Today a two-day summit of Heads of State of countries that make up the International Conference of the Great Lakes Region opens in Uganda’s capital, Kampala. The summit is supposed to find answers to the political and security mess in the Democratic Republic of the Congo (DRC). The Kampala meeting follows others – Addis Ababa in July and Khartoum last week in which diplomats and defence experts have been trying to work out a strategy to end the seemingly intractable conflict in the east of the huge and lawless country.
The Kampala summit also comes in the wake of a flurry of diplomatic activity in the Great Lakes Region in search of solutions to the Congo problem. Apparently, not all this activity was aimed at getting a peaceful and lasting answer.
First, Congo’s President Joseph Kabila visited Angola, the big boy of the region which wields enormous military muscle, reportedly to solicit military help to crush the M23 mutineers. Kabila’s visit followed that of his special envoy a few days earlier.
President Yoweri Museveni of Uganda also went to Luanda, apparently to dissuade the ageing Angolan leader, Eduardo dos Santos from sending his troops to the East of the DRC.
Then over the weekend, United States Secretary of State Hillary Clinton was in the region as part of her Africa tour to bolster American influence on the continent. Last Friday, she was in the Ugandan capital. On her visit, she did what the top diplomat of a super power has done foe decades – shower praises on leaders seen to follow Washington’s line and pour condemnation on those who appear to be straying from it; knock heads together in some places and twist arms in others.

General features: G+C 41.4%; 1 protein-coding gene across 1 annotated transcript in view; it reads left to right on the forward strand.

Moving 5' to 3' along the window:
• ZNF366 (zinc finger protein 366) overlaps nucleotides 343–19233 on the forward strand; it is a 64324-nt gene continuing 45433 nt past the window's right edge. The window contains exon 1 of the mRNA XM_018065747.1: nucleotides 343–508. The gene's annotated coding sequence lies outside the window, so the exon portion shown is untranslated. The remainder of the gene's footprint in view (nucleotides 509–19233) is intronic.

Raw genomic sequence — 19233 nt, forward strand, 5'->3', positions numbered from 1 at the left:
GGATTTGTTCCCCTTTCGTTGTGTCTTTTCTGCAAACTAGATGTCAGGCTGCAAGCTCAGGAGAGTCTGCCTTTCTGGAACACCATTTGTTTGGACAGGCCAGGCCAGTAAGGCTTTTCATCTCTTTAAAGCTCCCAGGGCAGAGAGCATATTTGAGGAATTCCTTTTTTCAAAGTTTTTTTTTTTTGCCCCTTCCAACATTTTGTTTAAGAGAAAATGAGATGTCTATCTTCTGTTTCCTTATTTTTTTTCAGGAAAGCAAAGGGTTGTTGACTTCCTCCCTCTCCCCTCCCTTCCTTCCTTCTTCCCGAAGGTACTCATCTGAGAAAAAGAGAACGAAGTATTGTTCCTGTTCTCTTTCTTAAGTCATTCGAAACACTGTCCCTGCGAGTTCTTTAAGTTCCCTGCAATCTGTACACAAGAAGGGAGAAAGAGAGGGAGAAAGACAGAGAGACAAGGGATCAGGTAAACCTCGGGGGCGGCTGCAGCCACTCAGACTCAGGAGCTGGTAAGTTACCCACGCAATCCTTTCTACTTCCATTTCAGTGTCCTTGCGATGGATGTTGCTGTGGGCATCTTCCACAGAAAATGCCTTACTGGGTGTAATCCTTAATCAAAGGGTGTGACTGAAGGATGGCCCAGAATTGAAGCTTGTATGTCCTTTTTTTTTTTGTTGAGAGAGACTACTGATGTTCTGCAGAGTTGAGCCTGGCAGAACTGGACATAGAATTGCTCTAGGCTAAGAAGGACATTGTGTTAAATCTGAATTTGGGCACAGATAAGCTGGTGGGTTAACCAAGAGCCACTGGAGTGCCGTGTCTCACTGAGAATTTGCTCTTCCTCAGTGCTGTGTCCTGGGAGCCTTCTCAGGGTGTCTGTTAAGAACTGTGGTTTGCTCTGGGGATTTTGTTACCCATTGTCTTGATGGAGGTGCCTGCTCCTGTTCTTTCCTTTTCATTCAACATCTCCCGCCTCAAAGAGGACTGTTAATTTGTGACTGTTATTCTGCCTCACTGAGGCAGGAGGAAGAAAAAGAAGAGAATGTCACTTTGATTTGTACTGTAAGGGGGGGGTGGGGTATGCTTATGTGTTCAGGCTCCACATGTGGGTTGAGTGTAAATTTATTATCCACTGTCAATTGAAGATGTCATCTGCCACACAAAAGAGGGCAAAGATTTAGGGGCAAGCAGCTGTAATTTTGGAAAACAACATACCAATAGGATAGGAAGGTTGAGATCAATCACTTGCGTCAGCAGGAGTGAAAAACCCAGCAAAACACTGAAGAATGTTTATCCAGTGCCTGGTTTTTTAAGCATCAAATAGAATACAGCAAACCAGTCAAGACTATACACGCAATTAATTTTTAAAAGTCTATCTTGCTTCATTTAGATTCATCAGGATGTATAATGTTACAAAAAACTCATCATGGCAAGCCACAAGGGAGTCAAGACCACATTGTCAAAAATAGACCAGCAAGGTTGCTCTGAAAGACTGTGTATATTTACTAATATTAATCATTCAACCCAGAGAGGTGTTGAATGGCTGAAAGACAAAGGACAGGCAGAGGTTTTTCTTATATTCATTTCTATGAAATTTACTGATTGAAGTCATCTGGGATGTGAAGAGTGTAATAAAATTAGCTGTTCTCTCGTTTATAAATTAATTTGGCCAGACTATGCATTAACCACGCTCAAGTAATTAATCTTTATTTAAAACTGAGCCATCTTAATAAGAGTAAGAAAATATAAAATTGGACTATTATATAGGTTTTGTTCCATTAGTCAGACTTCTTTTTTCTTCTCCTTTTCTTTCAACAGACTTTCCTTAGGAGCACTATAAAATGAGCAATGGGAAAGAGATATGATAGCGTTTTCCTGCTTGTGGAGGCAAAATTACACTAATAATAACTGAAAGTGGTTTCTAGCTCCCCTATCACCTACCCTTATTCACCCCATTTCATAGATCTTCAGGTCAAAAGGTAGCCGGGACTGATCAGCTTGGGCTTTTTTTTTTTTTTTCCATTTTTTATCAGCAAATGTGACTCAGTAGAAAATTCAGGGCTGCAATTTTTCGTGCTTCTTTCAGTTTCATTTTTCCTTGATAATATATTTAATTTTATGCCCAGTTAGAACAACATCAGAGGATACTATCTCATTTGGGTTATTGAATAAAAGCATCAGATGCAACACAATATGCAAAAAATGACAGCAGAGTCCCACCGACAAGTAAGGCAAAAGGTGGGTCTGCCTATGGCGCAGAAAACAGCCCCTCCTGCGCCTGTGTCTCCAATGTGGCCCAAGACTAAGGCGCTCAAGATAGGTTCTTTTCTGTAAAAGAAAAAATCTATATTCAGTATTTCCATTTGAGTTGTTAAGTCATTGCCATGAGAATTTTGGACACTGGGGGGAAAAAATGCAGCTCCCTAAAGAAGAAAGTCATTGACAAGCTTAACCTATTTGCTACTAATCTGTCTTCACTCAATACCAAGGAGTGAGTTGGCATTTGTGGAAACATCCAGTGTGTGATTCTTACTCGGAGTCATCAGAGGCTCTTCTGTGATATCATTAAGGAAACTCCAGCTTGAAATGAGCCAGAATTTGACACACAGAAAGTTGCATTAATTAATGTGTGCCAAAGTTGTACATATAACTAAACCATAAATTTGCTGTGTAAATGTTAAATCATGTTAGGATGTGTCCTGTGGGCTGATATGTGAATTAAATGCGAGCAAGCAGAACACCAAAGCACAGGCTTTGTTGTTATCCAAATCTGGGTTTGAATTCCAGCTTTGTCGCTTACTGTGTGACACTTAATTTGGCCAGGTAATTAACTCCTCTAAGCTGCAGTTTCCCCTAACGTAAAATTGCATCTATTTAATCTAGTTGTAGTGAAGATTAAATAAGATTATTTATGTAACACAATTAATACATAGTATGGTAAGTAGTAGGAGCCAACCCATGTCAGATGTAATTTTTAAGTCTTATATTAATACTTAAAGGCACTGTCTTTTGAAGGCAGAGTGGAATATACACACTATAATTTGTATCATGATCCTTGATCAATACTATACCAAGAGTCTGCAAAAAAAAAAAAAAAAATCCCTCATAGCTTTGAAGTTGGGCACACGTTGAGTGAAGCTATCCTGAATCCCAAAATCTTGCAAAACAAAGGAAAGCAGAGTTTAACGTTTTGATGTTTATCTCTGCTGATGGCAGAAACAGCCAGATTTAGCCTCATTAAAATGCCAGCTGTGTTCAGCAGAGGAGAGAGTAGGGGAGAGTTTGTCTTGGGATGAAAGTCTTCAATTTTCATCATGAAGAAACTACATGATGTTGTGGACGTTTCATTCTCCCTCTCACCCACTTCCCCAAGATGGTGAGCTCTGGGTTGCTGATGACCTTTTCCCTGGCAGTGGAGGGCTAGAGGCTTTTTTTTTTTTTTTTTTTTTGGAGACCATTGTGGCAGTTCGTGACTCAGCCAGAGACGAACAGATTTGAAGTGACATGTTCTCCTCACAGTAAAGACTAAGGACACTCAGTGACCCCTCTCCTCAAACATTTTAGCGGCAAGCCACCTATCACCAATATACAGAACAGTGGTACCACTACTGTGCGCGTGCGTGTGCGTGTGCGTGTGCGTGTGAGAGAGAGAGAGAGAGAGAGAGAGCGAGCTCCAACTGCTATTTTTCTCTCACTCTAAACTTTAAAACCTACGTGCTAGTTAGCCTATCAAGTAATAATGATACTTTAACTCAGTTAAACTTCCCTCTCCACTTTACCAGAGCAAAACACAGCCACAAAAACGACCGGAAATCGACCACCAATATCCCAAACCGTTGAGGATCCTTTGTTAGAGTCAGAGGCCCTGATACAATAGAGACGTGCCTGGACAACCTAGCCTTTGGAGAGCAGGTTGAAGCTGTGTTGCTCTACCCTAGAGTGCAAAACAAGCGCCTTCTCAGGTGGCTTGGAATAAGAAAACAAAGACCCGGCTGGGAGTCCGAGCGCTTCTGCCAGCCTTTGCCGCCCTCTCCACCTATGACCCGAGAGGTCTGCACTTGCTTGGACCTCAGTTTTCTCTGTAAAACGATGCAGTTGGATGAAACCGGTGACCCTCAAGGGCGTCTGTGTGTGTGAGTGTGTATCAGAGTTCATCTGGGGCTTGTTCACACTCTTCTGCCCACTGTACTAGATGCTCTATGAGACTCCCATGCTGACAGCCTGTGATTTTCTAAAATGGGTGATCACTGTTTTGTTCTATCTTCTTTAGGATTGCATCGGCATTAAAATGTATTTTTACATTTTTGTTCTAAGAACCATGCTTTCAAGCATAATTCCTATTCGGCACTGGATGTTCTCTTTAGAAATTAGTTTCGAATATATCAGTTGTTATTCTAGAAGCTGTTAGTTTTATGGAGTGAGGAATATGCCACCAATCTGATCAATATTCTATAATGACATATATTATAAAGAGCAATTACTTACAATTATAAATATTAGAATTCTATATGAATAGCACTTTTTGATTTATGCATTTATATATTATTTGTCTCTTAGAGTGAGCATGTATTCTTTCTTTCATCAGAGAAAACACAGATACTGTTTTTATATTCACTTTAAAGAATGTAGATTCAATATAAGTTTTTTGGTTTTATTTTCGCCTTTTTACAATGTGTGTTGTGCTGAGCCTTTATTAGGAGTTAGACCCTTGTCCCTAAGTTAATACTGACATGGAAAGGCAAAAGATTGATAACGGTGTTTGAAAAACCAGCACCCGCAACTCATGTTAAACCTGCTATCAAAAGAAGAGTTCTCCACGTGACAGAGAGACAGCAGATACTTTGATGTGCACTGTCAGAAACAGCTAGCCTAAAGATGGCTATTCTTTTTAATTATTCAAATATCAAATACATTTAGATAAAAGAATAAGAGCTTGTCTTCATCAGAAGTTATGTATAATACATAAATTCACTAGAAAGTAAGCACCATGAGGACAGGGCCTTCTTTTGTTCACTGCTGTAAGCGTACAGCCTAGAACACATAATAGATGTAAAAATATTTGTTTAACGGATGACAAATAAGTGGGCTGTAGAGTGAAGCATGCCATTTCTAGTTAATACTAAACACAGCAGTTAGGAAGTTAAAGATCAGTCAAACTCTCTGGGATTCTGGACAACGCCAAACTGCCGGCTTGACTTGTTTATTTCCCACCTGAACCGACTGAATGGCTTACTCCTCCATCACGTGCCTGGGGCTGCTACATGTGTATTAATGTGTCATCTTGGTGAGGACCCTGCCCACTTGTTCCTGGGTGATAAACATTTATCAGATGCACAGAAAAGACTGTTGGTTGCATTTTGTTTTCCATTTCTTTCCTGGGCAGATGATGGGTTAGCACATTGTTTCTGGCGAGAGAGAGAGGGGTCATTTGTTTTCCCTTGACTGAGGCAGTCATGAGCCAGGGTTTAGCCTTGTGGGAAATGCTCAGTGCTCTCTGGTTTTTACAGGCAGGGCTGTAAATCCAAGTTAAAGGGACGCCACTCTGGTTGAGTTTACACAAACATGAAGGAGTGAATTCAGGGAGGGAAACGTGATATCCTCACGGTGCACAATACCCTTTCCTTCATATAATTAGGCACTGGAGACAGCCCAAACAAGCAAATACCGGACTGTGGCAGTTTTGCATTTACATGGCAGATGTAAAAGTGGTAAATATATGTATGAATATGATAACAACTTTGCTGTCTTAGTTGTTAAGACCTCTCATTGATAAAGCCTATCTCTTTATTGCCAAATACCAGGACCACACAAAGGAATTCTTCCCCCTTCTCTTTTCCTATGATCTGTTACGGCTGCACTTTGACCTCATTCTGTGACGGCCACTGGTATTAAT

Will all these diplomatic efforts yield peace and stability in DRC? Forgive, but I am sceptical. There has never been any shortage of diplomacy in Congo. It has never been given a chance to succeed – from UN Secretary General Dag Hammarskjöld killed in 1960 trying to sort out the post-independence fiasco to the March 23 2009 Agreement between the CNDP rebels led by Laurent Nkunda and the Kabila Government, whose breakdown was the spark for the present crisis in Eastern Congo. All have been deliberately torpedoed.
Still, it is a good thing that the summit is taking place and that Africans are seeking solutions to their problems. You can be sure, though, that there will be Western diplomats, NGO lobbyists, experts of every sort and representatives of that wonderful organisation that promises hope but delivers despair – the un – hovering around the meeting offering unsolicited advice, sounding dire warning and even issuing direct threats. The foreign media will also be there to give its own twist to the event.
The country whose messed up political and security situation the summit is supposed to correct is not likely to help much. The DRC with its immense natural wealth that Western sources do not cease to point out is very sick and needs help urgently. All it gets are confused noises that keep it firmly on the sickbed.
Congo’s leaders who should be the first to seek treatment for what is now the sick man of Africa are too busy apportioning blame and rolling up their sleeves and taking up a belligerent stance to do much about it. They have the attitude of a child who always comes off worst in a fight and cowers when challenged to one, but when he senses the backing of a big brother or some other bully becomes hungry for a fight. Hardly the attitude for a diplomatic solution.